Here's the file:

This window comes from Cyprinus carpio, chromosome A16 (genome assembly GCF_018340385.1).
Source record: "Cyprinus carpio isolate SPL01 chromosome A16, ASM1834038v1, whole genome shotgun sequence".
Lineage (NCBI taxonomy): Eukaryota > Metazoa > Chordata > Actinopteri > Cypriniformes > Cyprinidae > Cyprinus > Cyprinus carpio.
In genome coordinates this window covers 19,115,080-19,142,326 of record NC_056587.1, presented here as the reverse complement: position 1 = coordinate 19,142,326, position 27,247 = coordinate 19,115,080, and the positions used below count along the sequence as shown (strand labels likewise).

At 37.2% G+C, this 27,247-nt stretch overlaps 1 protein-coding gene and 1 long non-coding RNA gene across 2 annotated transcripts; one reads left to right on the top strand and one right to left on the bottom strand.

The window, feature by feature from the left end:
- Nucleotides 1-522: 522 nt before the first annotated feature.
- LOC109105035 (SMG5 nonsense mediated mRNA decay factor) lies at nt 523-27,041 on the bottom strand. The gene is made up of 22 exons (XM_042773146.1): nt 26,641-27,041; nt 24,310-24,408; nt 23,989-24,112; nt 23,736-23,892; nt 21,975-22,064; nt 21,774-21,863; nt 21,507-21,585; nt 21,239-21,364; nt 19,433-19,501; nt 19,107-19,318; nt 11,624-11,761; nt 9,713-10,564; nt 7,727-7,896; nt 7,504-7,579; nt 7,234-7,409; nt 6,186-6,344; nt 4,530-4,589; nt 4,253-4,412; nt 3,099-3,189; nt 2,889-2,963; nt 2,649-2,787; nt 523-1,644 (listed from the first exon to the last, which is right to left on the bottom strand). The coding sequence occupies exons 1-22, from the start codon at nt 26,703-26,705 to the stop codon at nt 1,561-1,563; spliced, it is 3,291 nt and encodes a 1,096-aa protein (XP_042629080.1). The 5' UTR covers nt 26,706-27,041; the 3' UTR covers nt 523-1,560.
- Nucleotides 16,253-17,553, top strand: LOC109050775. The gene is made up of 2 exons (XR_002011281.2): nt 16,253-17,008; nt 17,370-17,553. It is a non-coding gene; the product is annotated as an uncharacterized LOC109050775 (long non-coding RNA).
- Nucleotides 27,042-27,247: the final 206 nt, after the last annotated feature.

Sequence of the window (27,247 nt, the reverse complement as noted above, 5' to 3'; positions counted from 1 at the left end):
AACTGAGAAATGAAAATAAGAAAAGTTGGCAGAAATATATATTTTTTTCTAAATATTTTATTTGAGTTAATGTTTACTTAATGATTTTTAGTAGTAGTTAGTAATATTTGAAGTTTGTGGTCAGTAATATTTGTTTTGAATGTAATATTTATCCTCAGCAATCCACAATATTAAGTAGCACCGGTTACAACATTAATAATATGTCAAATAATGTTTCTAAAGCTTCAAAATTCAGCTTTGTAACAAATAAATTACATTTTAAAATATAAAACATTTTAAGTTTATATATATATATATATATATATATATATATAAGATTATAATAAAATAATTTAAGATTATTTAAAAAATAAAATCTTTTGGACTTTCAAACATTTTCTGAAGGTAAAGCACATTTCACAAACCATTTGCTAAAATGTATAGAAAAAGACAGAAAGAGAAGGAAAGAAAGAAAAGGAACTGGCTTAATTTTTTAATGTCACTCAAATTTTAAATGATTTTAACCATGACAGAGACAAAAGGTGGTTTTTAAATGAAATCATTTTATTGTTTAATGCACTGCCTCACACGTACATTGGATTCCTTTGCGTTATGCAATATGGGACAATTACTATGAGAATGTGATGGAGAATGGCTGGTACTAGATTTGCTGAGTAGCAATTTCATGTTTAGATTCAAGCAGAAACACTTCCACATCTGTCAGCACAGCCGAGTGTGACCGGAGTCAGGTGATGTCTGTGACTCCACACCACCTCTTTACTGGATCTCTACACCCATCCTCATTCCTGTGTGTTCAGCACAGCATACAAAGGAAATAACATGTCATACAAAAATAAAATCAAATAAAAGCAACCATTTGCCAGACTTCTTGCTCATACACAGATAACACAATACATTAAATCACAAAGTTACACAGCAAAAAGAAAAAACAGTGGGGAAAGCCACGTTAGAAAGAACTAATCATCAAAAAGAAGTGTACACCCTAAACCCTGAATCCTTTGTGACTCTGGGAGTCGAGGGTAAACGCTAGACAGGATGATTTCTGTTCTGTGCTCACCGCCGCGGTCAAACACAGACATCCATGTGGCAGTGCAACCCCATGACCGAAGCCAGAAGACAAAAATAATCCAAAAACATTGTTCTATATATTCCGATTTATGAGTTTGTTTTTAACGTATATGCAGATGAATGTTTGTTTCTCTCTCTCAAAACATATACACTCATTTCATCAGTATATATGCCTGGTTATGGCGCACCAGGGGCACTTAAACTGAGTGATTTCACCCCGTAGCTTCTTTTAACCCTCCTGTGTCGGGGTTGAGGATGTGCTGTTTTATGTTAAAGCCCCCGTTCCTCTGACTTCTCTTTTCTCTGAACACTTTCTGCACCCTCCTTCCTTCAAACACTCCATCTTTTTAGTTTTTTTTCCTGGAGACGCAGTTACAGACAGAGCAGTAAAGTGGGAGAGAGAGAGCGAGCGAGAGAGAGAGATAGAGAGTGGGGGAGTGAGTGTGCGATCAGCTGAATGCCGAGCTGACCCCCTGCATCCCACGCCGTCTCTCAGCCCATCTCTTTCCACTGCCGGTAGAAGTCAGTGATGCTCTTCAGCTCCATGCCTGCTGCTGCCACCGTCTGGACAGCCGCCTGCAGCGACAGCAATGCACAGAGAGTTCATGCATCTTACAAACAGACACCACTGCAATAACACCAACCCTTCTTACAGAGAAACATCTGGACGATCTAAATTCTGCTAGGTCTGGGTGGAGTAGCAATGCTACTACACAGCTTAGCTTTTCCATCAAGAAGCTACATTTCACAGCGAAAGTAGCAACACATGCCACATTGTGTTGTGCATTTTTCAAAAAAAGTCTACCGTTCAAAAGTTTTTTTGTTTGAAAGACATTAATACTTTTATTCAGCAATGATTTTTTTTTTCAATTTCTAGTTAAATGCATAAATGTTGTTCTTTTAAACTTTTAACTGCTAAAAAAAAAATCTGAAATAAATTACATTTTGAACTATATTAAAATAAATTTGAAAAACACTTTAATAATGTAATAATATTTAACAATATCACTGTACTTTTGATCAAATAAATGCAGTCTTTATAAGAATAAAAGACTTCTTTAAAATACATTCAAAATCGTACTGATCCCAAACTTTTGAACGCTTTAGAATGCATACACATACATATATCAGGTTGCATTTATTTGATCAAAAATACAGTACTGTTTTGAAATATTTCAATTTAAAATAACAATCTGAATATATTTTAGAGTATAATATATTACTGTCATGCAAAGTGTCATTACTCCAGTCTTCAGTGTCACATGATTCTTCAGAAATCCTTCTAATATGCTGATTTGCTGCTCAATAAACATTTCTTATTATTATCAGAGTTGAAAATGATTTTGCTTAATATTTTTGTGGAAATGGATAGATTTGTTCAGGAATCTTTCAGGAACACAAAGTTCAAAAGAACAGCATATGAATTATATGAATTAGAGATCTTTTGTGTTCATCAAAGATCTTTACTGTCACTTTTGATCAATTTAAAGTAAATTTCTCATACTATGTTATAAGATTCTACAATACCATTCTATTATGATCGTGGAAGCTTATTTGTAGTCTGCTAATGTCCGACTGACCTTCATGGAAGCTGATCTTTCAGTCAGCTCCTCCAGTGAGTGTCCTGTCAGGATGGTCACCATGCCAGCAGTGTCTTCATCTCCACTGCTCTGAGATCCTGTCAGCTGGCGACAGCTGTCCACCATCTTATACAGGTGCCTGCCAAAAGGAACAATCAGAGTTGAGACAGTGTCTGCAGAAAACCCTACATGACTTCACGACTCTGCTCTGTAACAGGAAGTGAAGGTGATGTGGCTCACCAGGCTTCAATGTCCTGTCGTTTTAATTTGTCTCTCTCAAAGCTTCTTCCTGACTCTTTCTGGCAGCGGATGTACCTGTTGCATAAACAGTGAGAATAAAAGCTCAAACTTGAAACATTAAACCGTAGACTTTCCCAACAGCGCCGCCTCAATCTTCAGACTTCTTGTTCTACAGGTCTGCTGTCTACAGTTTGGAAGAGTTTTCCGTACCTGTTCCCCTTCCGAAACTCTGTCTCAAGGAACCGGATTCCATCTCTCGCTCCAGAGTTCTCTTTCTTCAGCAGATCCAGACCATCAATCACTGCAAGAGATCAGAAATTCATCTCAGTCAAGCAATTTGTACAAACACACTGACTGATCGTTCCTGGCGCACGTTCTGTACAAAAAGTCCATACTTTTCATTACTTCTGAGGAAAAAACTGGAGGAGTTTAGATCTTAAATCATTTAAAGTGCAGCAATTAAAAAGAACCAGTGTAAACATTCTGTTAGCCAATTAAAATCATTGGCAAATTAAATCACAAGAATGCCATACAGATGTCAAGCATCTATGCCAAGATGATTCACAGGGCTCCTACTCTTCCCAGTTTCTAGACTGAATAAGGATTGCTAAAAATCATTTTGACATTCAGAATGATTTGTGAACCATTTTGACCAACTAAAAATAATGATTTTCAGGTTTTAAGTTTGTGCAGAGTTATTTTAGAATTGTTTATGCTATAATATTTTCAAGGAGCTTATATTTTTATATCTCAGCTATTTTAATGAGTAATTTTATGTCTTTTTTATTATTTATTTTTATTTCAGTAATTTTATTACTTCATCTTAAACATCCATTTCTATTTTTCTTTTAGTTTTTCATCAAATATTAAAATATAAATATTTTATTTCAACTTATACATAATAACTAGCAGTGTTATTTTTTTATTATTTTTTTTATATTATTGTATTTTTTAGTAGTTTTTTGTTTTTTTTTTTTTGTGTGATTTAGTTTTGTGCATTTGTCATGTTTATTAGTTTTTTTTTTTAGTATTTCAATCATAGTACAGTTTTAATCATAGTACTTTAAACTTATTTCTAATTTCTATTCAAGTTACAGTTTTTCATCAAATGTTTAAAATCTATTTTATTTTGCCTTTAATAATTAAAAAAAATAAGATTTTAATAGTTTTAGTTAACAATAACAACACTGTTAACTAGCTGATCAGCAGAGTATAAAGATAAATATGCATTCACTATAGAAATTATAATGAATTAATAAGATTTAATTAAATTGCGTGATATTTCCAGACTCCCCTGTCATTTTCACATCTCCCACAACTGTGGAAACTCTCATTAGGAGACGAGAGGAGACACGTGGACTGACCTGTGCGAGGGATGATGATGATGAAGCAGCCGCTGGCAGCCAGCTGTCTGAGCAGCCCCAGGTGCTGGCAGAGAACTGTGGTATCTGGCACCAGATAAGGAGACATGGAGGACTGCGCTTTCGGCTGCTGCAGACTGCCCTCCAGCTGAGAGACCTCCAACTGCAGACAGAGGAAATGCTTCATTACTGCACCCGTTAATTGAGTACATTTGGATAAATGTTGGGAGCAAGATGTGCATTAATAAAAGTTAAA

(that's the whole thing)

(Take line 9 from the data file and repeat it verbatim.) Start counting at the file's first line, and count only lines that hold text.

- Nucleotides 16,253-17,553, top strand: LOC109050775. The gene is made up of 2 exons (XR_002011281.2): nt 16,253-17,008; nt 17,370-17,553. It is a non-coding gene; the product is annotated as an uncharacterized LOC109050775 (long non-coding RNA).